Stockmarket Tips

Divided returns, sports tipping, computer prediction software

One or more

Gamblers on the stockmarket or sports.

The Scam
The con artist sends an email to his victim telling them he can pick which stocks will go up and which will go down. On five seperate occasinos, the victim receives a tip which does go up or down exactly as the con artist predicts. The victim, amazed by this success, buys the con artist's special system. In actual fact, the system is worthless.

The way in which the scam works is for the con artist to send out, for example, one million emails. Of those emails, half say the stock will go up and half say the stock will go down. He is correct for 500,000 people. He does this again and this time is correct for 250,000 people. By the fifth email he has been correct 100% of the time for 30,000 people. Of those 30,000 it is easy to find people to buy into his system.

The system is either useless or provides common advice and information such as the martingale system for gamblers.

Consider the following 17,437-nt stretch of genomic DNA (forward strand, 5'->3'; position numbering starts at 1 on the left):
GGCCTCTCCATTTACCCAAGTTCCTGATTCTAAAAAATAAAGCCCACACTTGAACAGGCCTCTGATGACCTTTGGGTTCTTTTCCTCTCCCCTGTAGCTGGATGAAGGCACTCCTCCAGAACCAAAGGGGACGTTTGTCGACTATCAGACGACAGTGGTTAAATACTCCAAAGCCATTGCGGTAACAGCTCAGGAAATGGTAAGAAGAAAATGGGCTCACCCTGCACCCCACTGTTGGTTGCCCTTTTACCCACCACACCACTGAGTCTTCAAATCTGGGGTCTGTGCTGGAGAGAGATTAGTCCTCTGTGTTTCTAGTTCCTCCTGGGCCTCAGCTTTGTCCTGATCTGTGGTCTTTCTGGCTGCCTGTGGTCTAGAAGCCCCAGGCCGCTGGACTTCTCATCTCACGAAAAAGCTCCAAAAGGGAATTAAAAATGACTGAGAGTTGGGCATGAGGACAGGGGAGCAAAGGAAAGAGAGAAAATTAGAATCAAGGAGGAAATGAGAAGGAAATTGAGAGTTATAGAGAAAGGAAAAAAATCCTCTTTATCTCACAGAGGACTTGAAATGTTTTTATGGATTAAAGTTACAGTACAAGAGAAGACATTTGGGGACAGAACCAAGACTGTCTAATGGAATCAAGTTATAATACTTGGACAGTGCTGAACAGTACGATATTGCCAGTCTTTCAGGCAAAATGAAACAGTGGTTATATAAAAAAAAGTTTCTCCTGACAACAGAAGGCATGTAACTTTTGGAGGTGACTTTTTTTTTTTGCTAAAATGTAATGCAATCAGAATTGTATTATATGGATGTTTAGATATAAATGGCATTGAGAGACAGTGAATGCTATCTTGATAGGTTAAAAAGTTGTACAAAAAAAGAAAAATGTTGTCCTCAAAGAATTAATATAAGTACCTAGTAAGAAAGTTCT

Few of the victims seem to realise that if these systems really worked, the con artists would be out there using them, not selling them to suckers.

The same scam can be used to sell sports tips (e.g. which team will win) or gambling tips (how to win at roulette) and can be sold via mail or in person.

Traditionally, this system was sold in person by a con artist at the race track. He would approach several people with a tip for the next race saying a particular horse would win or place. He would end up being correct for only one person who would buy the con artist's worthless system.

These systems sell for $50-$500.

Stockmarket, gambling, short con, internet, spam, sports, investments, betting systems

Created by Nicholas J. Johnson
Australia's Honest Con Man